The prevalence of social media content in the evidence used against the insurrectionists cuts two ways. It shows social media was part of the problem, but it signals that, because information consumption via posts and tweets seems so paramount to these people, those same platforms can be useful — if they want to be.
Whether driven by capitalistic motives, a desire to be good corporate citizens, or both, when it comes to domestic terrorism, we need social media providers to be less a part of the problem, and more a source of the solution. But we shouldn’t trust just the private sector, or law enforcement, or a combination thereof, to ponder and preserve the myriad of civil liberty and privacy concerns as they move forward. More is needed — particularly in the form of regulation and legislation. Here’s what that should look like.
Congress must set enforcement standards that social media companies are required to follow. Legislation should also hold these companies accountable for not only the dangerous content they stop, but for the bad content they miss. If the government can regulate airlines and track their accidents and “near misses,” the same can be done for an industry that could imperil our democracy. None other than Facebook CEO Mark Zuckerberg has advocated for more regulation of his own industry — perhaps it’s time Congress took him up on it.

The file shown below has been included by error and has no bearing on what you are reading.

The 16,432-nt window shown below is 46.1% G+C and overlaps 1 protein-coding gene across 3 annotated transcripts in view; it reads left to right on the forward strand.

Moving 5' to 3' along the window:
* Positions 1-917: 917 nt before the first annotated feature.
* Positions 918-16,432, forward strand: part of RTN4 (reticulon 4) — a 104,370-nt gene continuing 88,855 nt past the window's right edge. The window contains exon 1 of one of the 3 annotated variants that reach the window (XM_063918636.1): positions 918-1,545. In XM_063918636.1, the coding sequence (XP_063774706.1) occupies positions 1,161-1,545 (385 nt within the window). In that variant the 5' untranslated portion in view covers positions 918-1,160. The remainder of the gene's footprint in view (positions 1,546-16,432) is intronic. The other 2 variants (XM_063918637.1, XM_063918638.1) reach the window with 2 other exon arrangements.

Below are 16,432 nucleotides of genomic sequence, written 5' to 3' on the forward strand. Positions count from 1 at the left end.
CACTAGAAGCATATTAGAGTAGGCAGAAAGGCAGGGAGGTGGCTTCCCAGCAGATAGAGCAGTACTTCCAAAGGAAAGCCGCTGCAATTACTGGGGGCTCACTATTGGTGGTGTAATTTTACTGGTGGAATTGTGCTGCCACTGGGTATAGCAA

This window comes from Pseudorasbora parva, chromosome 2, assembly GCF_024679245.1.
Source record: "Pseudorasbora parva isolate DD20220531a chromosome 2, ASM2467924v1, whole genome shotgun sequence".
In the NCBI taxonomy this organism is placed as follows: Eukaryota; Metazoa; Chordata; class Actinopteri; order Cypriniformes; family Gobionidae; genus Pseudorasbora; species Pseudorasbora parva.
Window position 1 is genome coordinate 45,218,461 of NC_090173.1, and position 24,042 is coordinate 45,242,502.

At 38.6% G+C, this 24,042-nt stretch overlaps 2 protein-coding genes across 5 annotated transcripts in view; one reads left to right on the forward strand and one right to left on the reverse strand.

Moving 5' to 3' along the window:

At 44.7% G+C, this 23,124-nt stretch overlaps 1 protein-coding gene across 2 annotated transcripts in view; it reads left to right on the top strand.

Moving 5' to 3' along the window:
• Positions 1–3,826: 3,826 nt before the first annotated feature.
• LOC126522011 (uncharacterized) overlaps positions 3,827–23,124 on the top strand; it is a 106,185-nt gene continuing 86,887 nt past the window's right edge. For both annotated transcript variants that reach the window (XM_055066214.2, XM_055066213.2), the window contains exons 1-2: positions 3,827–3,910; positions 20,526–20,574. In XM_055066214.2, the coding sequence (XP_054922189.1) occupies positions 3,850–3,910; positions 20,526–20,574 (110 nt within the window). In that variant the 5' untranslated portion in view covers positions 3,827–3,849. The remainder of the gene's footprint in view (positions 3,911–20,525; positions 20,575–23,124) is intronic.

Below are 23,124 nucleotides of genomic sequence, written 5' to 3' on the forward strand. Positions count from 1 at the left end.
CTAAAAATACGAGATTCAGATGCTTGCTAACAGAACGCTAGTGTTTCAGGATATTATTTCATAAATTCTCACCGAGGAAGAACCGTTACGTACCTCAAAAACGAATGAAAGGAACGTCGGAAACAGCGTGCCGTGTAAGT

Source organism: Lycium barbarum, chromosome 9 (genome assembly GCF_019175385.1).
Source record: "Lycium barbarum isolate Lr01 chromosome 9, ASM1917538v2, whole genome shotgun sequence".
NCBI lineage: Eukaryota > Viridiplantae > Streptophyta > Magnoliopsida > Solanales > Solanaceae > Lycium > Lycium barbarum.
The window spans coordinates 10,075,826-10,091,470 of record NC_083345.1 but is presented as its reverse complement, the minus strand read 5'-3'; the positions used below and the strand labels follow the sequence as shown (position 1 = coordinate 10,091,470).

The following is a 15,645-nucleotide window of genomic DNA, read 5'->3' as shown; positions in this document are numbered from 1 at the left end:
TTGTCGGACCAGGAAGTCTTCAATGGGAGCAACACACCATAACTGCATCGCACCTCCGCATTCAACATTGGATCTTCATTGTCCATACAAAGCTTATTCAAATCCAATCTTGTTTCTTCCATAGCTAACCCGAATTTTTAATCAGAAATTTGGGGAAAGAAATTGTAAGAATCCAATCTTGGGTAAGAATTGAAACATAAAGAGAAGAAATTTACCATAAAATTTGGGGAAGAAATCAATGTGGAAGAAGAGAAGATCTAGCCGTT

Congress should also weigh in with laws aimed at preserving free speech rights in cyberspace so that neither the platforms nor the police can forge an unholy alliance that tramples the Constitution in the name of security. These laws should create uniform standards of acceptability so that content that gets you booted from Twitter also gets you suspended from Parler and the others. We shouldn’t allow terrorists to shop for the most permissible forum.
Let’s establish our community standards and protections now, before the good intentions of Silicon Valley and law enforcement — or the threat we’re trying to stop — get out ahead of us.